Elon Musk Dishes About Tesla’s 2018 ‘Production Hell’ in Rare Interview

Tesla's Model 3 production target was met six months behind schedule in 2018.

Tesla’s Model 3 production target was met six months behind schedule in 2018. Justin Sullivan/Getty Images

This time last year, Tesla was swamped in criticism as the production rate for its first mass-produced, affordable car, the Model 3, kept falling behind the ambitious 5,000-units-per-week target set by CEO Elon Musk.

After several months of back-breaking, round-the-clock work on Tesla’s factory floor, Musk eventually reached the 5,000-unit milestone in July last year, a good half year behind his originally planned timeline.

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But now, after nearly a year, as he looks back on Tesla’s production crisis of 2018, Musk suggested that it actually wasn’t such a big deal as the media portrayed at the time and that the recent production ramp-up at Tesla would have been less surprising had people truly understood his approach for planning such things.

The key characteristic of that approach is an exponential growth curve, Musk said during a podcast interview with investment firm ARK Invest on Tuesday.

“On an exponential curve, the difference a year or two can make is enormous,” Musk said. “We got a lot of criticism for the number of cars we delivered in 2017. The area under the curve of production in 2017 was quite small, because it was the beginning of an exponential ramp. But then, once that got going, the area under the curve was enormous. That’s why people were so shocked.”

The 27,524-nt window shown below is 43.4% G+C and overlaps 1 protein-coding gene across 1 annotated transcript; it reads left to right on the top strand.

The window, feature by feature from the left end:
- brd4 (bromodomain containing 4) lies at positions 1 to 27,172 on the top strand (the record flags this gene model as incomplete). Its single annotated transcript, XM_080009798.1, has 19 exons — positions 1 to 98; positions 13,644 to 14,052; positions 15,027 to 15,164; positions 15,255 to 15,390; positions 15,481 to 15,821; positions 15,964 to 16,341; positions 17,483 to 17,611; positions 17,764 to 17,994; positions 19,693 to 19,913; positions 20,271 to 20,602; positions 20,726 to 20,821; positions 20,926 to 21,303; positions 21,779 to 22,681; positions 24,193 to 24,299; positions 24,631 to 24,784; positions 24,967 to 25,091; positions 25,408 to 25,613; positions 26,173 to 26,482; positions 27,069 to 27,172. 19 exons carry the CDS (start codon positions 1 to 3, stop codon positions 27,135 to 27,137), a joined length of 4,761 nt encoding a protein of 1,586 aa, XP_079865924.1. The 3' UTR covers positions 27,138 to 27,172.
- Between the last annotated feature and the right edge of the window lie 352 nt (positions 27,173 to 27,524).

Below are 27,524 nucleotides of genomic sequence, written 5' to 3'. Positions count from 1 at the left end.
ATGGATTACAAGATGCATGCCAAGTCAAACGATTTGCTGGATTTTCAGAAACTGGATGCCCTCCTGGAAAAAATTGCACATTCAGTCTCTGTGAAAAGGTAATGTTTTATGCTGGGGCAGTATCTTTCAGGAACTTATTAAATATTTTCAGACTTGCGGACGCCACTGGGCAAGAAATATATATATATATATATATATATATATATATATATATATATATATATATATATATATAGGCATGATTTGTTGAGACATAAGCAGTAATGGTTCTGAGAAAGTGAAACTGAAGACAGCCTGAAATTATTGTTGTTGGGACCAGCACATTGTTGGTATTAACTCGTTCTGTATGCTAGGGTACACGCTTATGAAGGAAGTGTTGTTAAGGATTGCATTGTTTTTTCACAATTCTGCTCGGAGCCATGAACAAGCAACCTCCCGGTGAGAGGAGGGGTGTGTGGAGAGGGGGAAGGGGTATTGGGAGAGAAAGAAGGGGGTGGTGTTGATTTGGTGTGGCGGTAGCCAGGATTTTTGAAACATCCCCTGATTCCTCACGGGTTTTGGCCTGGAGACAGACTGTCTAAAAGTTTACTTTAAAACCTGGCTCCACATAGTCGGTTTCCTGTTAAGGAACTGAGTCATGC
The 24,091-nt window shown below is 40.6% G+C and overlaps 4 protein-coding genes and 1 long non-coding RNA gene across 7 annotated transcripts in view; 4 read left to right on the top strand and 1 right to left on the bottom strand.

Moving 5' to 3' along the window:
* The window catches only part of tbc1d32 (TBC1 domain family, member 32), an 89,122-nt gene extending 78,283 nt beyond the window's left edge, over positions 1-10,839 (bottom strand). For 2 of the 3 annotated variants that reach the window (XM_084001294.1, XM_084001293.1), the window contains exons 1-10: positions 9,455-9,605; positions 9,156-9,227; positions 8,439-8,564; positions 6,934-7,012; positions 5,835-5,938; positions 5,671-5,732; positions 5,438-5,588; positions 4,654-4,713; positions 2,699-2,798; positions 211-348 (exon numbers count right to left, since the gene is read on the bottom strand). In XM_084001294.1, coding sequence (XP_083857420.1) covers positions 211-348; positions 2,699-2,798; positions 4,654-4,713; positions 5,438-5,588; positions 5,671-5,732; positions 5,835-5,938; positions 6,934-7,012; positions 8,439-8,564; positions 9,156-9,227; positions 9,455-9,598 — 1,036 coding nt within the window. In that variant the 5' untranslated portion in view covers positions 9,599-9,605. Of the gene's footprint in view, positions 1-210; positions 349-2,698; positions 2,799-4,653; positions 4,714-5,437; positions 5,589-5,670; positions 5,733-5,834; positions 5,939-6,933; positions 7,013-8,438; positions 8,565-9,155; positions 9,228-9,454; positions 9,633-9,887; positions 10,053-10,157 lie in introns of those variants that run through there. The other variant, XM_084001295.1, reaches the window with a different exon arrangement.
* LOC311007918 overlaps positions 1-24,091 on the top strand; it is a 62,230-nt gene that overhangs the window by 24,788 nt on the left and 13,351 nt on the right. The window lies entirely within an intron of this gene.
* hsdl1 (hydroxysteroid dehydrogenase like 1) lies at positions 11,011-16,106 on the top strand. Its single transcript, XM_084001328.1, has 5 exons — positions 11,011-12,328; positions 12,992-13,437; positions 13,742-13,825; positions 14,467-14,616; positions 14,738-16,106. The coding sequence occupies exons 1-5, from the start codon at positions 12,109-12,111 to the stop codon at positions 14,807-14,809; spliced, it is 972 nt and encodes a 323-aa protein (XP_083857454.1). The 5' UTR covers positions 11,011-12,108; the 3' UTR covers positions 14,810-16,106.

“Getting to 5,000 cars per week was offset by approximately six months from my initial estimate last year,” he went on to explain regarding the Model 3 case. “I thought it would be there in 2017, but it took us six months longer. In the grand scheme of things, six months late for a massive new program is not much, but this was characterized in the press in terms of the percentage of units instead of counted shifts. It was perceived as a massive [production] shortfall when in fact it was merely a six-month delay.”

“I kept trying to say this, but I guess people didn’t seem to understand what an exponential [curve] means,” he added.

On a broader scale, moving past the initial phase of Musk’s exponential growth curve allowed Tesla to produce a total of 245,240 cars in 2018—almost double the number in 2017.

“Cumulatively, we delivered about as many car as we had made in our entire history,” Musk said proudly. Tesla has been around since 2003.

Elon Musk Dishes About Tesla’s 2018 ‘Production Hell’ in Rare Interview